Mid-term echocardiographic follow up of left ventricular function with permanent right ventricular pacing in pediatric patients with and without structural heart disease
Tchavdar Shalganov, Dora Paprika, Radu Vatasescu, Attila Kardos, Attila Mihalcz, Laszlo Kornyei, Andras Szatmari, Tamas Szili-Torok
Cardiovascular Ultrasound , 2007, DOI: 10.1186/1476-7120-5-13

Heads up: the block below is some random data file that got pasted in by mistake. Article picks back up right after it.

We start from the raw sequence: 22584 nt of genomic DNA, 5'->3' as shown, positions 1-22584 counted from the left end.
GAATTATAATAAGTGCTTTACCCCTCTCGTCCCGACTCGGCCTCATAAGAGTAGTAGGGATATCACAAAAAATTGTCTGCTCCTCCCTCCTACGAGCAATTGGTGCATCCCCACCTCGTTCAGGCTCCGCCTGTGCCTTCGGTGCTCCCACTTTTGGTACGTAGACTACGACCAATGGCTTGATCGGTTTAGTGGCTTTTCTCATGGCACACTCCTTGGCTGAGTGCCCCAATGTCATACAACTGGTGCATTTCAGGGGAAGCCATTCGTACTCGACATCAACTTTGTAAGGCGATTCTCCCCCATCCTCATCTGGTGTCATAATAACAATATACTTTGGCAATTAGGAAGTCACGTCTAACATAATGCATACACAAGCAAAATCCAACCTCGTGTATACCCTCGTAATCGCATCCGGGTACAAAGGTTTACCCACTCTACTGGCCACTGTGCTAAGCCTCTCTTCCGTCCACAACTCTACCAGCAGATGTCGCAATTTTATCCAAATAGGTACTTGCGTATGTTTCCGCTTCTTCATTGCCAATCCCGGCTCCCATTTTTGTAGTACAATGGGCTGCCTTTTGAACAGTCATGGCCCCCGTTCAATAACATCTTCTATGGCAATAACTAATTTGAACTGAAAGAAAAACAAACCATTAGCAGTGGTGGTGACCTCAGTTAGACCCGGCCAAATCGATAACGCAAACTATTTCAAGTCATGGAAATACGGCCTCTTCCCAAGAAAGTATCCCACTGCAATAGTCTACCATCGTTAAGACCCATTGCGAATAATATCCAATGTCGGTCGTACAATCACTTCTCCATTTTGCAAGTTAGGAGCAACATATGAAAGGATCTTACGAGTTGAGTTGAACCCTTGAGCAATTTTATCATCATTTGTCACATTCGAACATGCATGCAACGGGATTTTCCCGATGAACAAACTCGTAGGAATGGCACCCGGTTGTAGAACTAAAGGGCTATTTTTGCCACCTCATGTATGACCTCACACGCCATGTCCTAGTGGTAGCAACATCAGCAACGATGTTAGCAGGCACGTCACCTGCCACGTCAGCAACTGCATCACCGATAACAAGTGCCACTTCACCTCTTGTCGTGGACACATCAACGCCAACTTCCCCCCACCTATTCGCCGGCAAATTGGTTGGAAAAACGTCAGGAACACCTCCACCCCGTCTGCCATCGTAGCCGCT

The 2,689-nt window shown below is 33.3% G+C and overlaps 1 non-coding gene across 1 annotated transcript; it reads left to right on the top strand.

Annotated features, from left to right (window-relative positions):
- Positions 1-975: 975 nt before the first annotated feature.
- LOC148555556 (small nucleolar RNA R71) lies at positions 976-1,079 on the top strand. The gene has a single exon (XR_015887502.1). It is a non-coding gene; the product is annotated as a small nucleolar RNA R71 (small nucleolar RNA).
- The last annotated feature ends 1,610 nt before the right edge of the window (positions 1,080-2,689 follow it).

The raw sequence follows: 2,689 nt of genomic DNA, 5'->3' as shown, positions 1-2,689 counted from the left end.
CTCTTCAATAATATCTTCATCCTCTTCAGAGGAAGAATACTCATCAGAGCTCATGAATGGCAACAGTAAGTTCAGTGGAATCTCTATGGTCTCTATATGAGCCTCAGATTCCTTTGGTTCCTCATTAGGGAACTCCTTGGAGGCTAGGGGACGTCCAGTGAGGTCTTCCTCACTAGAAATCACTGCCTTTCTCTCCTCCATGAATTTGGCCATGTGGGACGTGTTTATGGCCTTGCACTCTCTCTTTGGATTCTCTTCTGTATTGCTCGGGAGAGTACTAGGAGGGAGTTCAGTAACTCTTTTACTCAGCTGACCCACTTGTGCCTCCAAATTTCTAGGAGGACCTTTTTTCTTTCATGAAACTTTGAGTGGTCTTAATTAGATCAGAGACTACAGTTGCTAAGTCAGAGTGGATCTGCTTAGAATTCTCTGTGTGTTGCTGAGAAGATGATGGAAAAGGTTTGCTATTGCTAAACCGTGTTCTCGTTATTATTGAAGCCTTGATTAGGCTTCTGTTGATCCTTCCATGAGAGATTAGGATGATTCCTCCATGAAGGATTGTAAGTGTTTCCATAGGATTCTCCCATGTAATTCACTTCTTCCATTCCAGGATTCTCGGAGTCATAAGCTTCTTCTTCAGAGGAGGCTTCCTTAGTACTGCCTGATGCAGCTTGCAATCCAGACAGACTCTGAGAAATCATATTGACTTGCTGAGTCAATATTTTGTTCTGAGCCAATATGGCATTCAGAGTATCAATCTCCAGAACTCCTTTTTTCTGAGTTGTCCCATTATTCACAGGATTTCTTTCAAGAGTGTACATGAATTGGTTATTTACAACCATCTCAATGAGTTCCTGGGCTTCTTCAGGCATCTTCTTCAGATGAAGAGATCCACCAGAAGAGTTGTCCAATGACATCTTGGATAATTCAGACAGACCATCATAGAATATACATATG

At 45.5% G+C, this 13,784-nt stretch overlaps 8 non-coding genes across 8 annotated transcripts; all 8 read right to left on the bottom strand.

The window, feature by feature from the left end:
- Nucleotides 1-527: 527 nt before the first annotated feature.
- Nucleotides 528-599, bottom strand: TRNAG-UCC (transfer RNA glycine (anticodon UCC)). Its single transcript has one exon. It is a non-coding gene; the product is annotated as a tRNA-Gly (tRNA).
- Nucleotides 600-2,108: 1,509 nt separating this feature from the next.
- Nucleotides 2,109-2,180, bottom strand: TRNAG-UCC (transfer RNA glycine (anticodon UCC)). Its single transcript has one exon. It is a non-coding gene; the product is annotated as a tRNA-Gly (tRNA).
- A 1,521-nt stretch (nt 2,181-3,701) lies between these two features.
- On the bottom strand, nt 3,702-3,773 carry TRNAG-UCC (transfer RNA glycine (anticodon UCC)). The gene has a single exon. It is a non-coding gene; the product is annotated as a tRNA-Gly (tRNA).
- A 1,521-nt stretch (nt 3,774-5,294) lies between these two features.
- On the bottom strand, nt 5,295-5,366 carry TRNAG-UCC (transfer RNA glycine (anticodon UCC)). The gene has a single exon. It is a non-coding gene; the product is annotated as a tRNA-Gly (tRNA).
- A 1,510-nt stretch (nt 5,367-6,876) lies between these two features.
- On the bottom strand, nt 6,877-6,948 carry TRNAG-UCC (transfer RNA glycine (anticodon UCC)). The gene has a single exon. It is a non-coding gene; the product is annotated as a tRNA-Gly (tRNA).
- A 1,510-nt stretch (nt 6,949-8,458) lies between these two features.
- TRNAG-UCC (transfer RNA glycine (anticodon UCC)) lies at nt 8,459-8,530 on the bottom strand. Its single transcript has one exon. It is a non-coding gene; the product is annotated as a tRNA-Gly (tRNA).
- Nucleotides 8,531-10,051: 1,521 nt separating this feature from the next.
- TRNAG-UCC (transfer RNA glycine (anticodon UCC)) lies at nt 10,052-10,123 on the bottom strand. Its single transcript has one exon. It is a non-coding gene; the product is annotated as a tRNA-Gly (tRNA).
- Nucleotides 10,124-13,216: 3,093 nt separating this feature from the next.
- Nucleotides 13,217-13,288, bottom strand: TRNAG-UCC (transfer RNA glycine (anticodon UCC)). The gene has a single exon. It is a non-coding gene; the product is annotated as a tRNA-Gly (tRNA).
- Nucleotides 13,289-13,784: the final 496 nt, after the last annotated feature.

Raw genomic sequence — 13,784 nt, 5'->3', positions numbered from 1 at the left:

Abstract: A group of 99 pediatric patients with previously implanted pacemaker was studied retrospectively. Forty-three patients (21 males) had isolated congenital complete or advanced atrioventricular block. The remaining 56 patients (34 males) had pacing indication in the presence of structural heart disease. Thirty-two of them (21 males) had isolated structural heart disease and the remaining 24 (13 males) had complex congenital heart disease. Patients were followed up for an average of 53 ± 41.4 months with 12-lead electrocardiogram and transthoracic echocardiography. Left ventricular shortening fraction was used as a marker of ventricular function. QRS duration was assessed using leads V5 or II on standard 12-lead electrocardiogram.Left ventricular shortening fraction did not change significantly after pacemaker implantation compared to preimplant values overall and in subgroups. In patients with complex congenital heart malformations shortening fraction decreased significantly during the follow up period. (0.45 ± 0.07 vs 0.35 ± 0.06, p = 0.015). The correlation between the change in left ventricular shortening fraction and the mean increase of paced QRS duration was not significant. Six patients developed dilated cardiomyopathy, which was diagnosed 2 months to 9 years after pacemaker implantation.Chronic right ventricular pacing in pediatric patients with or without structural heart disease does not necessarily result in decline of left ventricular function. In patients with complex congenital heart malformations left ventricular shortening fraction shows significant decrease.Chronic right ventricular (RV) apical pacing alters unfavorably left ventricular (LV) electrical activation, mechanical contraction, cardiac output, myocardial perfusion and histology. Permanent RV pacing may have detrimental effect on LV function and may promote to heart failure in adult patients with LV dysfunction [1-10]. The effect of chronic RV apical pacing on LV performance in pediatric pati